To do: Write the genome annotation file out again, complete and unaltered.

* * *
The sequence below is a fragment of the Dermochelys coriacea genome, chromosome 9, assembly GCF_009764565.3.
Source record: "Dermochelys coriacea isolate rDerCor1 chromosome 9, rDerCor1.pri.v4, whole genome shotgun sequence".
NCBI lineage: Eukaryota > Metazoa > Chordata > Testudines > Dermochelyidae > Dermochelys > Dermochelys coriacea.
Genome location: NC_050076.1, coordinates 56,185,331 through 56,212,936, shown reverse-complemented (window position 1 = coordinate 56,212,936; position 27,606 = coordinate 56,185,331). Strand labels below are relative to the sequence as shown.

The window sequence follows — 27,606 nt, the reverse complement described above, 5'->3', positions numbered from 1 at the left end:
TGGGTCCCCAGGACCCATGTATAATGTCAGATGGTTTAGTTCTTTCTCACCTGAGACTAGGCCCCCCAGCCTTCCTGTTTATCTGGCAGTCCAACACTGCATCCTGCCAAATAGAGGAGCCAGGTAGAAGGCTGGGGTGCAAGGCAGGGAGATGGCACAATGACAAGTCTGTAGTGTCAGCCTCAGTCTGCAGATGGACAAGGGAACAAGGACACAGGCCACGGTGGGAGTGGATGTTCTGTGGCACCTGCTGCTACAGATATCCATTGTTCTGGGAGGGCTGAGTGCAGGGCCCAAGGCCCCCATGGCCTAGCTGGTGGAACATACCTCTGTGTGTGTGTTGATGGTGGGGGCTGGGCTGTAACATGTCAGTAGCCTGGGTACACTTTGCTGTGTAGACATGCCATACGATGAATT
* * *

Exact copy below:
The sequence below is a fragment of the Dermochelys coriacea genome, chromosome 9, assembly GCF_009764565.3.
Source record: "Dermochelys coriacea isolate rDerCor1 chromosome 9, rDerCor1.pri.v4, whole genome shotgun sequence".
NCBI lineage: Eukaryota > Metazoa > Chordata > Testudines > Dermochelyidae > Dermochelys > Dermochelys coriacea.
Genome location: NC_050076.1, coordinates 56,185,331 through 56,212,936, shown reverse-complemented (window position 1 = coordinate 56,212,936; position 27,606 = coordinate 56,185,331). Strand labels below are relative to the sequence as shown.

The window sequence follows — 27,606 nt, the reverse complement described above, 5'->3', positions numbered from 1 at the left end:
TGGGTCCCCAGGACCCATGTATAATGTCAGATGGTTTAGTTCTTTCTCACCTGAGACTAGGCCCCCCAGCCTTCCTGTTTATCTGGCAGTCCAACACTGCATCCTGCCAAATAGAGGAGCCAGGTAGAAGGCTGGGGTGCAAGGCAGGGAGATGGCACAATGACAAGTCTGTAGTGTCAGCCTCAGTCTGCAGATGGACAAGGGAACAAGGACACAGGCCACGGTGGGAGTGGATGTTCTGTGGCACCTGCTGCTACAGATATCCATTGTTCTGGGAGGGCTGAGTGCAGGGCCCAAGGCCCCCATGGCCTAGCTGGTGGAACATACCTCTGTGTGTGTGTTGATGGTGGGGGCTGGGCTGTAACATGTCAGTAGCCTGGGTACACTTTGCTGTGTAGACATGCCATACGATGAATT